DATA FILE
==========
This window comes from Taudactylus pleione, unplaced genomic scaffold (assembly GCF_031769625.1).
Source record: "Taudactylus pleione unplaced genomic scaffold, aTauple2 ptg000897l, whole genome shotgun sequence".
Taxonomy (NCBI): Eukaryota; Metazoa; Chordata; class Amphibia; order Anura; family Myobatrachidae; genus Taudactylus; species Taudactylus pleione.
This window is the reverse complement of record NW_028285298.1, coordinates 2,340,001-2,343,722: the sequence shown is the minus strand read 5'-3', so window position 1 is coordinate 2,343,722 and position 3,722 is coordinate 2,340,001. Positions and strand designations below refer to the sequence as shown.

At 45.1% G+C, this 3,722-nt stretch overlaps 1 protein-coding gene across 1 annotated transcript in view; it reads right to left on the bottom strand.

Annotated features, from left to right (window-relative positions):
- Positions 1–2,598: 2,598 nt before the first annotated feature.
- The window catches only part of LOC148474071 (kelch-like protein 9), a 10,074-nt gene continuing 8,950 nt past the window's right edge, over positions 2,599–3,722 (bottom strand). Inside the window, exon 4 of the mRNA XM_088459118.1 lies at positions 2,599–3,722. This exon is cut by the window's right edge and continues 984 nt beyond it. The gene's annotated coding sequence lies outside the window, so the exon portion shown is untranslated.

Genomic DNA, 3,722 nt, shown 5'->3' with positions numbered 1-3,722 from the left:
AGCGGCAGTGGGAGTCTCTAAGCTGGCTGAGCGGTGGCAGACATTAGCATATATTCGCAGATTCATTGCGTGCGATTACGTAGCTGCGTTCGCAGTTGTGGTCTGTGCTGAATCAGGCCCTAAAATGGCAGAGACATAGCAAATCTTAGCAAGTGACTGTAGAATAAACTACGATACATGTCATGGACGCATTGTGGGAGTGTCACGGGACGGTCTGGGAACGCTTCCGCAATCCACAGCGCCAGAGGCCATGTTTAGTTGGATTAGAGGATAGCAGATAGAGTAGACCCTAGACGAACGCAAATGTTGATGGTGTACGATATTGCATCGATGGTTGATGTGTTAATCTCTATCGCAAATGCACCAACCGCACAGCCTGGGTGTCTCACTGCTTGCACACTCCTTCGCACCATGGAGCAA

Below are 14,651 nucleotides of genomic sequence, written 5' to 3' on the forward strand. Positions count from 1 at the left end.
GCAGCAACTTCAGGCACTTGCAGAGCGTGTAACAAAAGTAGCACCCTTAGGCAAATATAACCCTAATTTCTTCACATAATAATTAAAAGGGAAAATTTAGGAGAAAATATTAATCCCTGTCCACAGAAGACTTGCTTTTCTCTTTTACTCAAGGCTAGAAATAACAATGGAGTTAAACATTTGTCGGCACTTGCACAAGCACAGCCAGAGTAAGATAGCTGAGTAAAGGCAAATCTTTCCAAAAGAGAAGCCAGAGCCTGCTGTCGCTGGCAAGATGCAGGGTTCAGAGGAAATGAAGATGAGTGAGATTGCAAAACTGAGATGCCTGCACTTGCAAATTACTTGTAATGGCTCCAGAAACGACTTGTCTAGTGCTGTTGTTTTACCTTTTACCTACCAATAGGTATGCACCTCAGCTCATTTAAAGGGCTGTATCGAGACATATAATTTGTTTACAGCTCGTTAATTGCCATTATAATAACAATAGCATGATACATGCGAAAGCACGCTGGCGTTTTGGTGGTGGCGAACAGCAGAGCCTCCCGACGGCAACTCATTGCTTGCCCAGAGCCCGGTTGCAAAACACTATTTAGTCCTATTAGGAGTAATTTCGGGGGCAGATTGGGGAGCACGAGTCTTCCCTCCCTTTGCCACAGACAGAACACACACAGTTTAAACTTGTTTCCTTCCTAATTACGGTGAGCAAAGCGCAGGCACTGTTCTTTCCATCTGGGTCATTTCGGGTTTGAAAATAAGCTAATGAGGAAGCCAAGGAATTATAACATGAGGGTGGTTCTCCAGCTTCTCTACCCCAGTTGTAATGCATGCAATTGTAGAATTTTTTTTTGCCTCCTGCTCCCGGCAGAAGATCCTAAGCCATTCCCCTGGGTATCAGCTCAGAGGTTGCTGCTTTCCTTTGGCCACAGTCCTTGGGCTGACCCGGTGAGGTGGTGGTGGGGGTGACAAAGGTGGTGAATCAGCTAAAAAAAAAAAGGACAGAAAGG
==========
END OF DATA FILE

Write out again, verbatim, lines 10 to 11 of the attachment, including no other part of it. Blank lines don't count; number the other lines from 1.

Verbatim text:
AGCGGCAGTGGGAGTCTCTAAGCTGGCTGAGCGGTGGCAGACATTAGCATATATTCGCAGATTCATTGCGTGCGATTACGTAGCTGCGTTCGCAGTTGTGGTCTGTGCTGAATCAGGCCCTAAAATGGCAGAGACATAGCAAATCTTAGCAAGTGACTGTAGAATAAACTACGATACATGTCATGGACGCATTGTGGGAGTGTCACGGGACGGTCTGGGAACGCTTCCGCAATCCACAGCGCCAGAGGCCATGTTTAGTTGGATTAGAGGATAGCAGATAGAGTAGACCCTAGACGAACGCAAATGTTGATGGTGTACGATATTGCATCGATGGTTGATGTGTTAATCTCTATCGCAAATGCACCAACCGCACAGCCTGGGTGTCTCACTGCTTGCACACTCCTTCGCACCATGGAGCAA

Below are 14,651 nucleotides of genomic sequence, written 5' to 3' on the forward strand. Positions count from 1 at the left end.